Collateral Damage

The forgotten Muslim victims of 11 September 2001
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The Independent US

The United States and Britain face the unavoidable risk, as they continue their bombardment of Afghanistan, that sometimes their missiles will crash into the wrong targets. Buildings with no military significance will be flattened, and, worse, perfectly innocent lives will be ended. We call it collateral damage.

When the terrorists, on the other hand, drove their hijacked jets into the twin towers, in New York, and the Pentagon, outside Washington, DC, the world was numbed by the efficacy of their daring. One aircraft went down in the fields of Pennsylvania; the other three scored bull's-eyes. Yet the collateral damage on 11 September was massive.

Here are a few names. Samad Afridi, Omar Namoos, Asad Samir, Yusuf Saad, Talat Hussain, Azam Ahsan, Qasim Ali Khan, Naseema Simjee, Ashraf Ahmad Babu, Mohammad Chaudhury, Jumma Haque. There are many more. All of them died in those attacks on America, and all were Muslims. Many were working in the World Trade Centre. Some were among the heroes who rushed to the scene to help the wounded, only to be crushed themselves. At least two were passengers on the aircraft.

Why have we not heard more about the Muslim victims of the horror in America? In Britain, we witnessed a brief and sometimes bitter debate over whether Muslim leaders had said enough to condemn the terrorists' actions. But perversely, it was cast once again in terms of Islam vs America, or Islam vs Christianity – the same terms used by al-Qa'ida in its latest call to all Muslims to join its war on Britain and America. Yet Islam is in Britain and America. Someone should have distributed that list of names.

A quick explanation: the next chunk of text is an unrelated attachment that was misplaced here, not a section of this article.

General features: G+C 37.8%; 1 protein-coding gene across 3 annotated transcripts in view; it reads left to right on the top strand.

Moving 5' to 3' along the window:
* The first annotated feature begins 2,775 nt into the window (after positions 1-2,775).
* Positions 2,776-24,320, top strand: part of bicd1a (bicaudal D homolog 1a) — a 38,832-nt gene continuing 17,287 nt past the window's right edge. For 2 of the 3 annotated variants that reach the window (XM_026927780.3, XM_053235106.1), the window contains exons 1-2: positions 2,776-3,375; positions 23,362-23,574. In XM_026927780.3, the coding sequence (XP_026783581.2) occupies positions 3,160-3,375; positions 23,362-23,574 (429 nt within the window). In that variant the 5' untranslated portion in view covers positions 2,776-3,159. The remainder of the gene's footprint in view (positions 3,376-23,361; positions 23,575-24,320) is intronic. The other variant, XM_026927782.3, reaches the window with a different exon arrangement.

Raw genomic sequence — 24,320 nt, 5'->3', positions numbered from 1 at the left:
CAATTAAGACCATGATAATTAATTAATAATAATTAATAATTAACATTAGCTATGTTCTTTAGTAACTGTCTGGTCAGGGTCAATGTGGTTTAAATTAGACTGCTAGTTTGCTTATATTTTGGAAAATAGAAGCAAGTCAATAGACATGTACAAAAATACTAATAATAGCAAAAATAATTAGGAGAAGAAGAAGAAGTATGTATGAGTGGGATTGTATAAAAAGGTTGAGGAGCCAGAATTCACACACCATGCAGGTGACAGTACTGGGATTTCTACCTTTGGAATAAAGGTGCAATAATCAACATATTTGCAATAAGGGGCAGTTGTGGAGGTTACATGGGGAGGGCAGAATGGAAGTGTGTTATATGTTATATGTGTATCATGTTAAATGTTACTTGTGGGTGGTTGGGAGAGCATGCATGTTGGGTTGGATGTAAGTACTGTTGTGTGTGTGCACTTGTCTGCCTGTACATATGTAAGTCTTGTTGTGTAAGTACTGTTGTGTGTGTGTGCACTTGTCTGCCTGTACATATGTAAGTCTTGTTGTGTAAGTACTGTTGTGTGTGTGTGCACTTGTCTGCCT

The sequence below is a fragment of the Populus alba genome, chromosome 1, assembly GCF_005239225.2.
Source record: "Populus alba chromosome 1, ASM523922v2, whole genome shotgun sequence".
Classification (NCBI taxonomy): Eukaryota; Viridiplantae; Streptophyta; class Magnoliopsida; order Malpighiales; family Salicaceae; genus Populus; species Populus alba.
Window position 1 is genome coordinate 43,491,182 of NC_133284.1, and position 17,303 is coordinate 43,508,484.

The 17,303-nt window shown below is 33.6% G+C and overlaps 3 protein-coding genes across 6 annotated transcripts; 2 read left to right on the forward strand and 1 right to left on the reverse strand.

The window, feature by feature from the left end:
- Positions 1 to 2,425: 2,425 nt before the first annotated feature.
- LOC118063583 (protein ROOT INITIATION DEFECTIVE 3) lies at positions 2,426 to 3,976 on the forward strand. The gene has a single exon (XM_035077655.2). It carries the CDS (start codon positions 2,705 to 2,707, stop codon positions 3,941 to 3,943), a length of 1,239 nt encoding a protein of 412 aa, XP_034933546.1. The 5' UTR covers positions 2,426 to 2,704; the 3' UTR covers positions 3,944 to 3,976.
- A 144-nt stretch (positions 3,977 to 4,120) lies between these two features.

Dr Mansoor Khan is a family doctor in Queens, New York, who opened a bereavement centre for Pakistani relatives of the victims of the twin towers tragedy. He theorises that the media are at fault because they have barely made mention of the Muslim victims who died on that terrible Tuesday. They have ducked that reality because it gets in the way of a central convenience: that it was a them-against-us crime, and is now a them-against-us war. "At the same time saying that Muslims are victims of the atrocity and that we are the perpetrators of it? I think that is hard for them to swallow," he offers.